More Than One Way To Fight Corruption in Education
By Kate Lapham
“Education matters. Integrity in education matters too—corrupt schools and universities hinder prosperity, cause long-term damage to societies and raise the cost of education at the expense of equity and quality,” writes Barbara Ischinger, the Director for Education at the Organization for Economic Cooperation and Development (OECD).
The way we address corruption in education also matters. Strategies that focus on monitoring or punishing specific instances of corruption are too often politically motivated and fail to address the root causes of corruption. If our goal is reform that eliminates transparency gaps, perverse incentives, and contradictory or confusing regulations that lead to corruption, then we must take a systematic approach to monitoring corruption.
The OECD released the report Strengthening Integrity and Fighting Corruption in Education in Serbia on September 13, 2012. This report takes a unique approach to corruption in education. Rather than documenting individual violations of laws or monitoring enforcement, the researchers at the OECD have conducted an analysis of root, systemic causes for malpractice, and of the legal framework surrounding Serbia’s education system. Researchers used the Integrity of Education Systems (INTES) research framework, which was developed with support from the Open Society Education Support Program, to assess four dimensions of integrity: access to education, quality of education, sound management of staff and resources, and capacity for corruption detection and prosecution.
Their goal was to identify shortcomings in education policy which create demand for corrupt practice, and to point out gaps in regulatory structures, financing mechanisms, or legal requirements which allow corruption to happen. Such gaps have the potential to put teachers, school principals and school governing boards, and parents and students in positions where they have a strong incentive or even a practical imperative to act in violation of regulations.
For example, the quality of education in Serbia is improving, but families still perceive the need for remedial lessons for difficult subjects. This fuels the proliferation of private tutoring. According to the report, more than a quarter of Serbian households with children in school engage at least one private tutor. In Serbia this could create a vicious cycle of falling behind during regular school hours, which creates need for tutoring, and in turn limits the effectiveness of learning in class. It could even create a “shadow” system, where tutoring is a survival strategy for passing exams or entering higher education. According to the report, the integrity of the education system is endangered by the absence of professional codes of conduct and weaknesses in the inspection system that does not sufficiently respond to this challenge.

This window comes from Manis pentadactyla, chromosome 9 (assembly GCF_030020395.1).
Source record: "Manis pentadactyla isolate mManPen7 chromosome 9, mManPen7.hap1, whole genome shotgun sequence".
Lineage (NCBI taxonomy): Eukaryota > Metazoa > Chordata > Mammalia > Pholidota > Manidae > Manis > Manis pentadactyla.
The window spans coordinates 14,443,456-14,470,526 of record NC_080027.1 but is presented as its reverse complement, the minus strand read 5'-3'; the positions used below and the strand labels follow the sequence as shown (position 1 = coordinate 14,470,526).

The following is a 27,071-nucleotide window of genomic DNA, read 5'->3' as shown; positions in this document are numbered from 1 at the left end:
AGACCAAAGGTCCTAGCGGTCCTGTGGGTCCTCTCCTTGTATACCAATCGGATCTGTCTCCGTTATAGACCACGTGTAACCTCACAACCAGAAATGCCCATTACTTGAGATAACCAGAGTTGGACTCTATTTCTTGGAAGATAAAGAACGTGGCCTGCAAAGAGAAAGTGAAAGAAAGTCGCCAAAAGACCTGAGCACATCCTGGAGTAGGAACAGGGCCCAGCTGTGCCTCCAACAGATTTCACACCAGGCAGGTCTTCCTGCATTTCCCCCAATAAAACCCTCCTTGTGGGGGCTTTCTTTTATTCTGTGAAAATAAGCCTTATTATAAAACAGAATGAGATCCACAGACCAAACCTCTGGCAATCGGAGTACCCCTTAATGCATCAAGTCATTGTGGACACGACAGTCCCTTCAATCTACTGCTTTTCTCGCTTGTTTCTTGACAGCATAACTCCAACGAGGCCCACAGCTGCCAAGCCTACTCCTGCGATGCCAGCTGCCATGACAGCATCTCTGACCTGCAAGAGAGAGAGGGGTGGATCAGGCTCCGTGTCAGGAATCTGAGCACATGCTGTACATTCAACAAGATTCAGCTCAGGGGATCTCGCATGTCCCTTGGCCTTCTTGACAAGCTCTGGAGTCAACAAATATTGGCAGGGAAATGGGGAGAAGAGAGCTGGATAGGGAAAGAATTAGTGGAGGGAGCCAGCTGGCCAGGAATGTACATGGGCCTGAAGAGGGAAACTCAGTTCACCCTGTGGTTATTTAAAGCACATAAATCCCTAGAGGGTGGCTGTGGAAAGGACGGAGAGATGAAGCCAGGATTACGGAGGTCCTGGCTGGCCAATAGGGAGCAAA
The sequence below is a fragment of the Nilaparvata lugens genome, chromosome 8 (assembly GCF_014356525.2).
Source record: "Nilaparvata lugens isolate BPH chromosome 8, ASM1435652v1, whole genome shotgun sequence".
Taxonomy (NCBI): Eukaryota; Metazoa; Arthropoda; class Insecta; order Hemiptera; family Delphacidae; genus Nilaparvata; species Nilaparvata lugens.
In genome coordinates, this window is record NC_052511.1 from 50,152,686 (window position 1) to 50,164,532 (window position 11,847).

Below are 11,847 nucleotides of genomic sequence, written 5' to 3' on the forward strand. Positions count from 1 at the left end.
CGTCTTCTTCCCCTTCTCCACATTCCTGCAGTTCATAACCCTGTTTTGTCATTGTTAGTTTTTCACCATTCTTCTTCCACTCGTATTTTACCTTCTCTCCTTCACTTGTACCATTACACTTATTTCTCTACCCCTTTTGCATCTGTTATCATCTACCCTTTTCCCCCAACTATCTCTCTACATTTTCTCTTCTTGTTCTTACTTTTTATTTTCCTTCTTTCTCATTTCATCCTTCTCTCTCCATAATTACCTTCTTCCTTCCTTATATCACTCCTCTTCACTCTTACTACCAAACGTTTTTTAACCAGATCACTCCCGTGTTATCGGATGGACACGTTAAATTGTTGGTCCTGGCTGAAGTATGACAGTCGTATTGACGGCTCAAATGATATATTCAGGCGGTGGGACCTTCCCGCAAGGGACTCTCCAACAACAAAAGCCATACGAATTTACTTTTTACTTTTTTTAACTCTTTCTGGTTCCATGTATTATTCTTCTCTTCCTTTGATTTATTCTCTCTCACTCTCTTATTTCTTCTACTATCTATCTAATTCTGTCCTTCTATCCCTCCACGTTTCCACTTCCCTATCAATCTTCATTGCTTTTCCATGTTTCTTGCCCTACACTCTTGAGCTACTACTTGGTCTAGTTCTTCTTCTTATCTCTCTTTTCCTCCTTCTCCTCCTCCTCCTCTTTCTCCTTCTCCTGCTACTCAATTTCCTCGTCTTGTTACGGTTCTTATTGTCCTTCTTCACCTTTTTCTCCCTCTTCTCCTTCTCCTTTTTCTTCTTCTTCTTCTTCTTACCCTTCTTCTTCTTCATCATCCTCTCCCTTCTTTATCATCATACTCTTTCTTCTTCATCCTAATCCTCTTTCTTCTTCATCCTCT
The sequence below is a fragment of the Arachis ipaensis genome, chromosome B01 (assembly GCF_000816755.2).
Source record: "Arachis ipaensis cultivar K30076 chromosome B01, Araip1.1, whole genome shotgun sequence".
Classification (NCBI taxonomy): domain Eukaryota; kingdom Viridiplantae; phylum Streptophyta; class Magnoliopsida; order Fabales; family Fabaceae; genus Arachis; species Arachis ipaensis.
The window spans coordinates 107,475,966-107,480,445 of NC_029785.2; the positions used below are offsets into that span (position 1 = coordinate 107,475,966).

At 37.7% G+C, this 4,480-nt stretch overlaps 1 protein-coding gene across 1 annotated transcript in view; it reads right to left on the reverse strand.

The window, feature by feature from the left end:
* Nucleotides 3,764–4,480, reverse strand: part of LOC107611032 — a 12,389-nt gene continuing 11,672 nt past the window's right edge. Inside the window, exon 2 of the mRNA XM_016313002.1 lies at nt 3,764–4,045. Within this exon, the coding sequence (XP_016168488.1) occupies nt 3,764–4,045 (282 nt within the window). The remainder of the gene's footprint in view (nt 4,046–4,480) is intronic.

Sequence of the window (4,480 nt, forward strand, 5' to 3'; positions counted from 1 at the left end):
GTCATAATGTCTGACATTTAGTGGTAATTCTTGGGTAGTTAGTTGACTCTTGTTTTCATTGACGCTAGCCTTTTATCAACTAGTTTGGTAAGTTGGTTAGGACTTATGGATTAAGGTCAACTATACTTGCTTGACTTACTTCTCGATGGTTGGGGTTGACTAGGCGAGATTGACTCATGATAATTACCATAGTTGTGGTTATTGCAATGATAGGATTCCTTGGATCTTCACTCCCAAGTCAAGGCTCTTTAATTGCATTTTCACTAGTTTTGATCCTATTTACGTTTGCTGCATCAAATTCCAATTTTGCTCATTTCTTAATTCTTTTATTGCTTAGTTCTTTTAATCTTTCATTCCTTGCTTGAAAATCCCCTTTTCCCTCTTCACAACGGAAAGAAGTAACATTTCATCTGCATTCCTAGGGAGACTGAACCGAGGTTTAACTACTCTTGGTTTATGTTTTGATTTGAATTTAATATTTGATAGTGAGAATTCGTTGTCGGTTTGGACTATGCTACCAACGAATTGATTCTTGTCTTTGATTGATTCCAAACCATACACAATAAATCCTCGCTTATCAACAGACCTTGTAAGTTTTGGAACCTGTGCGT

To continue the example of compromising integrity for survival in the system, we can turn to hiring practices. Current rules make teachers and school principals depend on each other for appointment and reappointments. There is also a lack of transparent guidelines for hiring and firing of staff. In times when shrinking student numbers and austerity measures threaten the job prospects of many education professionals in Serbia, this means that political affiliation and/or bribes start to matter more than competence—a belief shared also by students, parents, and the wider community.
Identifying and discussing policy failure and regulatory gaps or inconsistencies, which have the potential to make corruption a survival strategy, has been a more successful catalyst for reform than monitoring and punishing the violations of individual teachers or schools.
“Already in its drafting phase, the report triggered considerable policy response and led to action by the Parliament of Serbia, which amended the laws on primary and on secondary education by adding on recruitment procedures for teachers. Furthermore, the European Commission also expressed interest in aligning the next cycle of financial aid to the country with the findings and recommendations of the report,” says Mihaylo Milovanovitch, author of the Integrity of Education Systems (INTES) methodology and assessment team leader.
The approach in this OECD research, piloted in Serbia, makes an important contribution to limiting corruption by looking at the structure of regulations and incentives within the system rather than taking a populist, search for the guilty party approach that punishes individual schools or teachers. A populist approach often makes headlines but it does little to prevent corruption. Instead it ends up pushing the discussion further into the shadows as people become afraid to raise the issue. By working at the system level, the OECD identifies problems with policy solutions. Doing so diffuses the tension around discussions of corruption for governments willing to take on this more systematic approach.
The OECD is currently writing a brief on the INTES research framework and considering countries that may be interested in participating in future research.
Kate Lapham is the deputy director of the Open Society Education Support Program.